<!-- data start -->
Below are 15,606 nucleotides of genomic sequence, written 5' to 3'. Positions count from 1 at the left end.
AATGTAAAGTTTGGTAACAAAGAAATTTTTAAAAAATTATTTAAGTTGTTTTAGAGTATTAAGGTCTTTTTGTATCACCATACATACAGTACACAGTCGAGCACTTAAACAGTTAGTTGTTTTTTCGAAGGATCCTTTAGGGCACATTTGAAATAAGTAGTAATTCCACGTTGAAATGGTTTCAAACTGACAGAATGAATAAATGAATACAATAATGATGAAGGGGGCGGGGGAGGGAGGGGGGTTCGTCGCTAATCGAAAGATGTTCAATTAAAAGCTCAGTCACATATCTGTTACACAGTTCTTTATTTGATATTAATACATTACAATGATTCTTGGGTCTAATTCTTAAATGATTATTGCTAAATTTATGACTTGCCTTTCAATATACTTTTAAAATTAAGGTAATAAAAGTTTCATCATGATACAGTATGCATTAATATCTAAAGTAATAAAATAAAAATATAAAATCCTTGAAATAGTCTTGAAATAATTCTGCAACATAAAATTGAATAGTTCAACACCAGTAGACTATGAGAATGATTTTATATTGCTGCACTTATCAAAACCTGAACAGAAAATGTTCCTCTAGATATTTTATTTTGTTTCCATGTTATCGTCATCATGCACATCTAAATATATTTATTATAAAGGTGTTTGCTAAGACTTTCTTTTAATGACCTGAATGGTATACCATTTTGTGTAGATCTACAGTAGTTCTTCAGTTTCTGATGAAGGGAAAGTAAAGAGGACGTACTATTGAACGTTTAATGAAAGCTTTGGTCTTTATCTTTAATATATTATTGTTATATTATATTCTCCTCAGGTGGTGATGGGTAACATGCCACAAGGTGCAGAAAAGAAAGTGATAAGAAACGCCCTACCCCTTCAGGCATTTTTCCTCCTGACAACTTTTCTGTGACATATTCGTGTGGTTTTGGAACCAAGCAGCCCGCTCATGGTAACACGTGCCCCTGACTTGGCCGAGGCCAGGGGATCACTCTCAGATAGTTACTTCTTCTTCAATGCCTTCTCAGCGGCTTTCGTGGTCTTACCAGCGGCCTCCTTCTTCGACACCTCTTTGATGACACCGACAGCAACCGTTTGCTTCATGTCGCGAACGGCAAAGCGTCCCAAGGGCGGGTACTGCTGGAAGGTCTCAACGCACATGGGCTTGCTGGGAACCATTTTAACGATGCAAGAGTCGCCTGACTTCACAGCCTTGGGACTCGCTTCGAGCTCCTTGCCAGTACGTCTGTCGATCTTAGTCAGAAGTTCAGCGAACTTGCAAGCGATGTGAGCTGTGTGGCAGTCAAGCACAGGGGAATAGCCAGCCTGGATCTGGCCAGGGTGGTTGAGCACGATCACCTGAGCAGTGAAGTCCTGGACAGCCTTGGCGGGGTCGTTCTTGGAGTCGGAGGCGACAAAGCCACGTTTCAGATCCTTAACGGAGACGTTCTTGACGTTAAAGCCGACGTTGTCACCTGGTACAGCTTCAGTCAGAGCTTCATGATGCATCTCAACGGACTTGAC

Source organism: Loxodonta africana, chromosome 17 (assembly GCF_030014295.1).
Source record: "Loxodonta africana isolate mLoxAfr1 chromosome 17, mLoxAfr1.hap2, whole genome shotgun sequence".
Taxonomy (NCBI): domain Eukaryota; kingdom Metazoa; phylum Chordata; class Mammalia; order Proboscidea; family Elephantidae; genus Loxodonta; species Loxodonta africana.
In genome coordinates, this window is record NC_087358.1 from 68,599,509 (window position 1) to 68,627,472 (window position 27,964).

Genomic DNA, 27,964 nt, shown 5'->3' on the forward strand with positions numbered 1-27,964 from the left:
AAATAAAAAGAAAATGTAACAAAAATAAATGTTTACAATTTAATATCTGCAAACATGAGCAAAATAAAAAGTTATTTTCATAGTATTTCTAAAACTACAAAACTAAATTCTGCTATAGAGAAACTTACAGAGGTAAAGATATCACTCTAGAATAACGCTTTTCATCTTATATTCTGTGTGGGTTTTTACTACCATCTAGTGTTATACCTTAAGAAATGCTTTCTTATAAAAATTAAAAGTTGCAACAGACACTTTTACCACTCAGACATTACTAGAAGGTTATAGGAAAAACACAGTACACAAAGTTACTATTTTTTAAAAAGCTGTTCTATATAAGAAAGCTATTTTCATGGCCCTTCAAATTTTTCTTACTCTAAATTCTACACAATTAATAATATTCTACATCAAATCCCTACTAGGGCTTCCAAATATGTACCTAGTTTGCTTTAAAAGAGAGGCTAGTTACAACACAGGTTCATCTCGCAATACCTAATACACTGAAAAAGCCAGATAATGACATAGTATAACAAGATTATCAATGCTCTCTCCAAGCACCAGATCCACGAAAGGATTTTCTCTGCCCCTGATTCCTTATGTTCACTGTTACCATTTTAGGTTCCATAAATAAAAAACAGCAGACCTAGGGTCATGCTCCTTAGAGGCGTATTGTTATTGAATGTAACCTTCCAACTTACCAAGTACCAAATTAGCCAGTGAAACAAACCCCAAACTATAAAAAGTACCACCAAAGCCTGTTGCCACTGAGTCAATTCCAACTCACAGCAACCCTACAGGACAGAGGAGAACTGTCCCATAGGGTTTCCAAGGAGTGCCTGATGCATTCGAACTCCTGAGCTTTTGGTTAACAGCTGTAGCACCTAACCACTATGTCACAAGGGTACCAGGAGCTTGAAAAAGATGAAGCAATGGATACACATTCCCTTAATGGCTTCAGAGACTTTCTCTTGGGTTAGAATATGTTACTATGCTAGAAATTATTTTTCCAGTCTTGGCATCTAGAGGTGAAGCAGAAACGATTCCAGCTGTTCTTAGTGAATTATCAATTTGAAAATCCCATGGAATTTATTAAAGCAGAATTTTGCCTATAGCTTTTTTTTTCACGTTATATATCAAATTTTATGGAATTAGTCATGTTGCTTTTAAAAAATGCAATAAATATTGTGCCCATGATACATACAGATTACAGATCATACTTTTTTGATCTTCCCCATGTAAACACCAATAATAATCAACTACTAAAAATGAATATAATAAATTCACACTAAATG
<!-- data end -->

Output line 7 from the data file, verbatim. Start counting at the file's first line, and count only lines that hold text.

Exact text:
Genomic DNA, 27,964 nt, shown 5'->3' on the forward strand with positions numbered 1-27,964 from the left: